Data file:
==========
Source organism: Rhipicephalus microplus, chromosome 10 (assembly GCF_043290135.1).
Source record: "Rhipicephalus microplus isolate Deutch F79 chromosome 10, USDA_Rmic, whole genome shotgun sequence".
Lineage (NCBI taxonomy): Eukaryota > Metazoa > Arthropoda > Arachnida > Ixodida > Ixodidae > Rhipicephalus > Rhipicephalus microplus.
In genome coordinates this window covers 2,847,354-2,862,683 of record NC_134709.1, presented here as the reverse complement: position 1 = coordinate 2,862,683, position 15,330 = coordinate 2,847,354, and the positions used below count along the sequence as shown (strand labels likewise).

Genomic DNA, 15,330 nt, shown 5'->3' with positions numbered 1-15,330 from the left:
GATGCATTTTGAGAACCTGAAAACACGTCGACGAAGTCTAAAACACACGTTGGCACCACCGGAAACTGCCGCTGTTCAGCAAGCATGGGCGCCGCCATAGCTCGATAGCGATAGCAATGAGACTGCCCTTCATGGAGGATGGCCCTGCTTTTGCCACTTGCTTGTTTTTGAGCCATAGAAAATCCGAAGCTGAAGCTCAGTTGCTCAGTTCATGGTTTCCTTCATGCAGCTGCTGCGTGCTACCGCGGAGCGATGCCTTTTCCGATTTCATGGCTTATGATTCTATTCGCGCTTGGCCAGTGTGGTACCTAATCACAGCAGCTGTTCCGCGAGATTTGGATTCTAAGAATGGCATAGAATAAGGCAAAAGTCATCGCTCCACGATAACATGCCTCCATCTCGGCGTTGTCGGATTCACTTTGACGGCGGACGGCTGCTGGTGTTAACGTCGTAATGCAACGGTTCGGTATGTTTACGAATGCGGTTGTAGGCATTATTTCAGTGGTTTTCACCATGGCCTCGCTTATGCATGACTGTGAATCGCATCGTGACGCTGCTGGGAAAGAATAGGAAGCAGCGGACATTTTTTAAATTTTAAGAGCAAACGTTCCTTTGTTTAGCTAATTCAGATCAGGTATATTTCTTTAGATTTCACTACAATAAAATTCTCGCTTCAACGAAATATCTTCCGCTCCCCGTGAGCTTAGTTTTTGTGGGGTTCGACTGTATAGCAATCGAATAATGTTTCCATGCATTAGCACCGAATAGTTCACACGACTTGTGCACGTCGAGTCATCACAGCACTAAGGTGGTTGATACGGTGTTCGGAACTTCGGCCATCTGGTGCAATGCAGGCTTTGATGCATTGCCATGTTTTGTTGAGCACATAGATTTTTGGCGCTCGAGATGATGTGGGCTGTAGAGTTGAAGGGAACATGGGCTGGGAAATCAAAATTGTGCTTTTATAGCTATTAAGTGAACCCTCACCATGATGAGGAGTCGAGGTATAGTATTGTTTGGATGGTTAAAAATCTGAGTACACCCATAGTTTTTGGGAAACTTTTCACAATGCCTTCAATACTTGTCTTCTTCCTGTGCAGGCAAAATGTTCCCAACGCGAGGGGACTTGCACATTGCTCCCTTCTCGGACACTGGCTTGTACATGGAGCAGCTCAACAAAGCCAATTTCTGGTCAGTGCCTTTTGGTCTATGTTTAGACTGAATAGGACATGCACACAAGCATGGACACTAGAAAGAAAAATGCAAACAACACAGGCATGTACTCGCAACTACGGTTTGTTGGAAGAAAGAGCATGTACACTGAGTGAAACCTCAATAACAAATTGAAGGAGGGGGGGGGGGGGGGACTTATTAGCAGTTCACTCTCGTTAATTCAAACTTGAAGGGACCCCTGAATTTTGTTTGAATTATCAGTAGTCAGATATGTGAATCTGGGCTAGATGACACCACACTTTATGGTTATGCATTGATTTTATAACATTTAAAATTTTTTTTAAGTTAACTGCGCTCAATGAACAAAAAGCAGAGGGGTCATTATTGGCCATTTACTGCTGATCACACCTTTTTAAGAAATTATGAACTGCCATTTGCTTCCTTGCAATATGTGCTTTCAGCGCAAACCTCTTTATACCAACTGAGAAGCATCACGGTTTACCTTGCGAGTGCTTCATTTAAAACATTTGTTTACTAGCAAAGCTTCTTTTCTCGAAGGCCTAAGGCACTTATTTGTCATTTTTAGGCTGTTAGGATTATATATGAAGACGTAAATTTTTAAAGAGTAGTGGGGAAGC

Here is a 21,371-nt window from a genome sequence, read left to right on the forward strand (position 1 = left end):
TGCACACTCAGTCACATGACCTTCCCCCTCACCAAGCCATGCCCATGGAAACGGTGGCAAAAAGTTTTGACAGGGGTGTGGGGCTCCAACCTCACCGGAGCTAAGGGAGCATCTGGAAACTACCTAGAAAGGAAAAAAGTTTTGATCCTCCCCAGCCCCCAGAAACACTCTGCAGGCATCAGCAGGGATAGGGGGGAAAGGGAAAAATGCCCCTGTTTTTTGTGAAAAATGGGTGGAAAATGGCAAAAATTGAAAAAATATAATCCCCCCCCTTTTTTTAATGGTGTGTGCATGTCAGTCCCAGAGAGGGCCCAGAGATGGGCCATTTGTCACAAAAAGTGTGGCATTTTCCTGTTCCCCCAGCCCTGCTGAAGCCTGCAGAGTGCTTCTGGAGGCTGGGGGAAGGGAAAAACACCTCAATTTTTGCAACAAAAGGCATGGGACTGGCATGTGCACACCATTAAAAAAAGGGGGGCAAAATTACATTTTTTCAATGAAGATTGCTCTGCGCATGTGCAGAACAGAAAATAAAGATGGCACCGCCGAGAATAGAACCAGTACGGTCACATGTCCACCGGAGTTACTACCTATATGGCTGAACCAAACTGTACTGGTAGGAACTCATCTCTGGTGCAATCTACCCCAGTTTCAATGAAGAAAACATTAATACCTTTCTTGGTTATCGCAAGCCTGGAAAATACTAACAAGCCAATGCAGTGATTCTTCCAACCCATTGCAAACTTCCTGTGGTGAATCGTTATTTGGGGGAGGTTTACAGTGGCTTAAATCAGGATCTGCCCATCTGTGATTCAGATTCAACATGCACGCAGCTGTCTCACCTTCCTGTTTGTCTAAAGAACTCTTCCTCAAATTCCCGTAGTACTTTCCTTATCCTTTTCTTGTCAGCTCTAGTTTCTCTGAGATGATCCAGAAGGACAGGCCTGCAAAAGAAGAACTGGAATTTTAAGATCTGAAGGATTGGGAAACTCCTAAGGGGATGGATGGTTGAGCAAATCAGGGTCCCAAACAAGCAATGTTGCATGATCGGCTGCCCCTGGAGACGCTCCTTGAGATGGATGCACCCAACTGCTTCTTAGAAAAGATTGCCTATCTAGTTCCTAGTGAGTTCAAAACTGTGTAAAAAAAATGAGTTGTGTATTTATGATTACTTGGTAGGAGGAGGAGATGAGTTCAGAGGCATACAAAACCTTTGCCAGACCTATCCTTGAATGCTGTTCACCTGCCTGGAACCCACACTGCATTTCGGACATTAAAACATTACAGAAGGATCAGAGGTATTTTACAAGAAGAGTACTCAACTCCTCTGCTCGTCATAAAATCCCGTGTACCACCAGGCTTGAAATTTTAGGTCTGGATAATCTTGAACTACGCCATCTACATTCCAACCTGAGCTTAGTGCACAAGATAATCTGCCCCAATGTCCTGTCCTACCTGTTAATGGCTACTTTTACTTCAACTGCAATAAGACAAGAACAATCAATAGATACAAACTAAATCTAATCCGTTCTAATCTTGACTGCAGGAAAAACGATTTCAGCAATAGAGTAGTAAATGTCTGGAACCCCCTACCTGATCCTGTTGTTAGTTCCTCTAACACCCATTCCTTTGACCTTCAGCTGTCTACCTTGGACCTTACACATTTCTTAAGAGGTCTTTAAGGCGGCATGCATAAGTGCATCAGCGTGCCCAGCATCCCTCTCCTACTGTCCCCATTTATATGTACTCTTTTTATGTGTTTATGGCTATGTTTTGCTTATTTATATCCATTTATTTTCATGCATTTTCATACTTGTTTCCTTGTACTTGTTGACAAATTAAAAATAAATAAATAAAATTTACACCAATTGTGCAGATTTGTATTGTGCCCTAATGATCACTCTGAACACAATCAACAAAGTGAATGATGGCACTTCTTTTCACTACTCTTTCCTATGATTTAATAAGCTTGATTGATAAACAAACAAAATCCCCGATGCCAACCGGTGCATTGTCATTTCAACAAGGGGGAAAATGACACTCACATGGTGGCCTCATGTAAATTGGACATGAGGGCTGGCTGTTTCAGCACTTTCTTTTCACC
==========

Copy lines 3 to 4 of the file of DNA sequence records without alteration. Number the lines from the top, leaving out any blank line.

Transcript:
Lineage (NCBI taxonomy): Eukaryota > Metazoa > Arthropoda > Arachnida > Ixodida > Ixodidae > Rhipicephalus > Rhipicephalus microplus.
In genome coordinates this window covers 2,847,354-2,862,683 of record NC_134709.1, presented here as the reverse complement: position 1 = coordinate 2,862,683, position 15,330 = coordinate 2,847,354, and the positions used below count along the sequence as shown (strand labels likewise).